Paul clarified that whether and how one keeps the Sabbath depends upon individual conscience (Col 2:16; Rom 14:5–6).[41] The time which God set apart as holy serves as his gift to his representatives on earth, not as a burden.[42]

Just as he designed the rest of creation for humanity’s sake, so he made the Sabbath.[43] Despite the many benefits of Sabbath observance, no one should be coerced into keeping it.[44]

Even in rest, the Lord continues to create (John 5:15–17).[45] Since creation naturally flows from him, he never intended for us to do absolutely nothing on one day of the week.

While gathering together for worship is a great idea, we can do even more to express our appreciation for all that God has done for us (Heb 10:23–25; Heb 13:15–16). This enables us to creatively observe the Sabbath, reflecting our love and reverence for the Lord, and extending his kingdom throughout the earth.[46]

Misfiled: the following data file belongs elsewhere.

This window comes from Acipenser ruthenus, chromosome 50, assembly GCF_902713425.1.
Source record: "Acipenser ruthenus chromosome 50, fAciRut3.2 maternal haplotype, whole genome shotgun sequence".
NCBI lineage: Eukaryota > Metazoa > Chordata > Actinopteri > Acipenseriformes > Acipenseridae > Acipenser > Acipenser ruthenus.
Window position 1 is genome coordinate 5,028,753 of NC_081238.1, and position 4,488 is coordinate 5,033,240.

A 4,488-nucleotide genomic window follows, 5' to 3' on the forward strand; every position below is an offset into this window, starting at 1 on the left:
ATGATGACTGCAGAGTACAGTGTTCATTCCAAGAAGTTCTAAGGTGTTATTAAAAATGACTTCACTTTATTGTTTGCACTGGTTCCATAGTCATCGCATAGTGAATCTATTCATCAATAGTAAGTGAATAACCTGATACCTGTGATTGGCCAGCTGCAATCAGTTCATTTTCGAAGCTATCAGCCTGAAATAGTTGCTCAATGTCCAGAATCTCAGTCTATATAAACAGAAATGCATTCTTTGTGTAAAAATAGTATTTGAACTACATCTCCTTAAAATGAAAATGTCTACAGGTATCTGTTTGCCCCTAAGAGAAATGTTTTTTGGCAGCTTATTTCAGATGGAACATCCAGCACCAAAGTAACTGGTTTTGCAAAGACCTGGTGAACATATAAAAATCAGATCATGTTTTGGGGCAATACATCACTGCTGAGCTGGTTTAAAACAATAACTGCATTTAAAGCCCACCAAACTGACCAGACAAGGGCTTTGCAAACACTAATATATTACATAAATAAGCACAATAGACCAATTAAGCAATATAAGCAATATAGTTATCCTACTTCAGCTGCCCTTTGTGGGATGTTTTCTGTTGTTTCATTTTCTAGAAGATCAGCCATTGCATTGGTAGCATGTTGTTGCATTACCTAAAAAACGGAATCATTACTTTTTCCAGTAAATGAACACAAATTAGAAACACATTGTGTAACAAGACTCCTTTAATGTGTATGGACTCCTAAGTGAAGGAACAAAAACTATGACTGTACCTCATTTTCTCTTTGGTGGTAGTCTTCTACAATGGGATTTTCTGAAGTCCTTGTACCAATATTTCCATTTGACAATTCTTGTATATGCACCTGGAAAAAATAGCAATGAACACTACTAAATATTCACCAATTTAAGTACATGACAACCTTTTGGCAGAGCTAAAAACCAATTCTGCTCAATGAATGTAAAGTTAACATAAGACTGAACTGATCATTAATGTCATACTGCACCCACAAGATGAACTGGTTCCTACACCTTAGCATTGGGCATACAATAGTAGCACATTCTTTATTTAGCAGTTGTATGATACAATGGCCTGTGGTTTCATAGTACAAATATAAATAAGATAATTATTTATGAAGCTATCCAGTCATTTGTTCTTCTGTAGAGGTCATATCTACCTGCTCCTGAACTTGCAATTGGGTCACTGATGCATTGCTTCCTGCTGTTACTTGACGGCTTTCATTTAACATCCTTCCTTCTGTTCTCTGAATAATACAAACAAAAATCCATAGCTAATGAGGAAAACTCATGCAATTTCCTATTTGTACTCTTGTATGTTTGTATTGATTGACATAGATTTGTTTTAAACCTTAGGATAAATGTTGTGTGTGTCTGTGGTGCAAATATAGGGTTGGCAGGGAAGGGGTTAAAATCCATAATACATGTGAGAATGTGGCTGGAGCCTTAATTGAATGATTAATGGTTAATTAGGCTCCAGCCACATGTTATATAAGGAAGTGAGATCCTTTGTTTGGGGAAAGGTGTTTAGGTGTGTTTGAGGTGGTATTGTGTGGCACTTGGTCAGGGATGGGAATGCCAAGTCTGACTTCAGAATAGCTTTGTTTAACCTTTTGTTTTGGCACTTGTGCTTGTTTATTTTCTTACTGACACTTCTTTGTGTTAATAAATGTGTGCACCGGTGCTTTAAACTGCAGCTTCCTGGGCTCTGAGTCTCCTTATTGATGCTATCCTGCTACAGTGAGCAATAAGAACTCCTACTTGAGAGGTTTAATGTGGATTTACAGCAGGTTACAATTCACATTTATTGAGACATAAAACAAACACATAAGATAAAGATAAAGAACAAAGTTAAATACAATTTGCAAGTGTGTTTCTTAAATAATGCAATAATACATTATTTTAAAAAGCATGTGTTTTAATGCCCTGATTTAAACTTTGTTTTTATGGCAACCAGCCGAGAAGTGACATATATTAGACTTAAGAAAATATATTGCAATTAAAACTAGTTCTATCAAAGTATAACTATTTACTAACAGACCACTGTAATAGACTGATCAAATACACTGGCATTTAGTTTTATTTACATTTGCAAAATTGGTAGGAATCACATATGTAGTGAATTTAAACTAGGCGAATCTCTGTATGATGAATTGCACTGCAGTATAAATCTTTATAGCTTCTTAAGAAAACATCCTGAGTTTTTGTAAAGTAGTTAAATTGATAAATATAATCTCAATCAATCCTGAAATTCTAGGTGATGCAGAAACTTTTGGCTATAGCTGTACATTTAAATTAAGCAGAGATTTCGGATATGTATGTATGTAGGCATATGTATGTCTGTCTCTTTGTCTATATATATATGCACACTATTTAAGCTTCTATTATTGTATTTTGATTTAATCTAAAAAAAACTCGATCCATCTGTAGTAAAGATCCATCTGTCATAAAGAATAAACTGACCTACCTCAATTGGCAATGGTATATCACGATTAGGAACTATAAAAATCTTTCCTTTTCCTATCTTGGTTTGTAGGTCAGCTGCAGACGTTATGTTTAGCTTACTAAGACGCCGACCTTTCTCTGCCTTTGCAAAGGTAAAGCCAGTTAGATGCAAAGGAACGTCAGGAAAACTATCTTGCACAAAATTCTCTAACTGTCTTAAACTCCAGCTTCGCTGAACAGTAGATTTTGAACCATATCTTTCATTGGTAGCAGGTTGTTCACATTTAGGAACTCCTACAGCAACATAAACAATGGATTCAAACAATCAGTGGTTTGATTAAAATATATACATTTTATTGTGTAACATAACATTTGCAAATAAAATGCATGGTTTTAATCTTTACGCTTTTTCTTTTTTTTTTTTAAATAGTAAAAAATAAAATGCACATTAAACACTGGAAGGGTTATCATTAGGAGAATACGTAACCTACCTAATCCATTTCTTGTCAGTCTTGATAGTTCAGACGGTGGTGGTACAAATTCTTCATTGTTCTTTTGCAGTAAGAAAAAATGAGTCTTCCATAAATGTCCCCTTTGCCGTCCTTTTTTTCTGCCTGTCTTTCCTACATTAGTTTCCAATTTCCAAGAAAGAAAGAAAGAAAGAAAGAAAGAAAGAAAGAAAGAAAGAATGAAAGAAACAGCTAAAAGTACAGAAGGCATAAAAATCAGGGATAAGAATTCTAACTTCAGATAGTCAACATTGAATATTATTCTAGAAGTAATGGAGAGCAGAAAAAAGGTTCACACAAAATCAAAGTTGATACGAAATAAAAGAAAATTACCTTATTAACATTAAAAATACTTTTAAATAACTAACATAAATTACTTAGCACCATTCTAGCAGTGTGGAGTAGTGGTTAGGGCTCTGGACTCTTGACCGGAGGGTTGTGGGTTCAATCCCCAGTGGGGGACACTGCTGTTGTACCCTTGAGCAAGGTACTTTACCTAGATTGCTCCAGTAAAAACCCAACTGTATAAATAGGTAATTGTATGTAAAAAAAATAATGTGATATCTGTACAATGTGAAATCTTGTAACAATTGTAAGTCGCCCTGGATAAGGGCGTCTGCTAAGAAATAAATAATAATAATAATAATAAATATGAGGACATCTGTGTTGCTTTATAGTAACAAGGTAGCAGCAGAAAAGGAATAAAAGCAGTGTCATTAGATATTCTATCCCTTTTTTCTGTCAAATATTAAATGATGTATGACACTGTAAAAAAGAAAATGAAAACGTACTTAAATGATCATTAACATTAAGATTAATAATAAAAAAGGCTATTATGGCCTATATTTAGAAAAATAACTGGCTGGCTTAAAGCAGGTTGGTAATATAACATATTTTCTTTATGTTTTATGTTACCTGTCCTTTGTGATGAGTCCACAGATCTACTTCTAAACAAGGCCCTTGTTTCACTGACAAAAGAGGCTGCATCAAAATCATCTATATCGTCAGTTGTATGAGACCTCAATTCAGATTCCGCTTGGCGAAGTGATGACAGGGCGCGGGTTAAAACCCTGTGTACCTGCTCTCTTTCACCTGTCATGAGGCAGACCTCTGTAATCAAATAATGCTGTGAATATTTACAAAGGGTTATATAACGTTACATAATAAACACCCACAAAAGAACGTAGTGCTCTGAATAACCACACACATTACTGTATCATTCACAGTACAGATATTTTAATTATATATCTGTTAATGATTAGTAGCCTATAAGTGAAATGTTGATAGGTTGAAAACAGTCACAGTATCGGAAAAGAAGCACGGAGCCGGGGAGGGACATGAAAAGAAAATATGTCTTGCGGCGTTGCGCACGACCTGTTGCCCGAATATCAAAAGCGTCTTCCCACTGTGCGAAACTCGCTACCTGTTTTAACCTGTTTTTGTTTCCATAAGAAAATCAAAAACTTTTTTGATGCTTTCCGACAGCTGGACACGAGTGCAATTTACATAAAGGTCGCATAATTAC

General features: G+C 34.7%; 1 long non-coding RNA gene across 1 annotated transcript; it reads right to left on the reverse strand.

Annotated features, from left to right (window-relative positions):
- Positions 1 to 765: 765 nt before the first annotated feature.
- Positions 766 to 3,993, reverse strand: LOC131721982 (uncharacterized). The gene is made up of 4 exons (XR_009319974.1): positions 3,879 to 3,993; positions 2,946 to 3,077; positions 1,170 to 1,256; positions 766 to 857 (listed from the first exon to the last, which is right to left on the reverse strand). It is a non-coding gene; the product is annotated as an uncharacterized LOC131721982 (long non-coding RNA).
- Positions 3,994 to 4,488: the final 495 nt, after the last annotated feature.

For Christians, the Sabbath comprises many things. It is a day of rest; a day of victory; a day of worship; and a day of hope, as we anticipate our ultimate rest in the Lord’s presence. In a sense, God created all of the other days of the week to usher in the seventh day.[47]

Image via Wikimedia Commons

 

Read Matt 12:1–8. Why were the Pharisees’ interpretation of Sabbath regulations in error? What made Christ’s statements so provocative? Why did God institute the Sabbath? How do you think we should observe it?

 

 

 

 

 

Go to Entering God’s Rest

 

[Related posts include God Completes the Heavens and the Earth (Gen 2:1–2); The Lord Blesses the Seventh Day (Gen 2:3); Entering God’s Rest (Heb 4:1–13); Ancient Literature; and Greek Translation of the Old Testament]

 

[Click here to go to Chapter 4: The Sabbath Rest of God (Genesis 2:1–3)]

 

[1]John I. Durham, Exodus (WBC; Dallas: Word, 1998), 289.

[2]Michael J. Wilkins, Matthew (NIVAC; Grand Rapids: Zondervan, 2004), 438.

[3] Wilkins, Matthew, 438.

[4]R. T. France, The Gospel of Matthew (NICNT; Grand Rapids: Eerdmans, 2007), 455–6.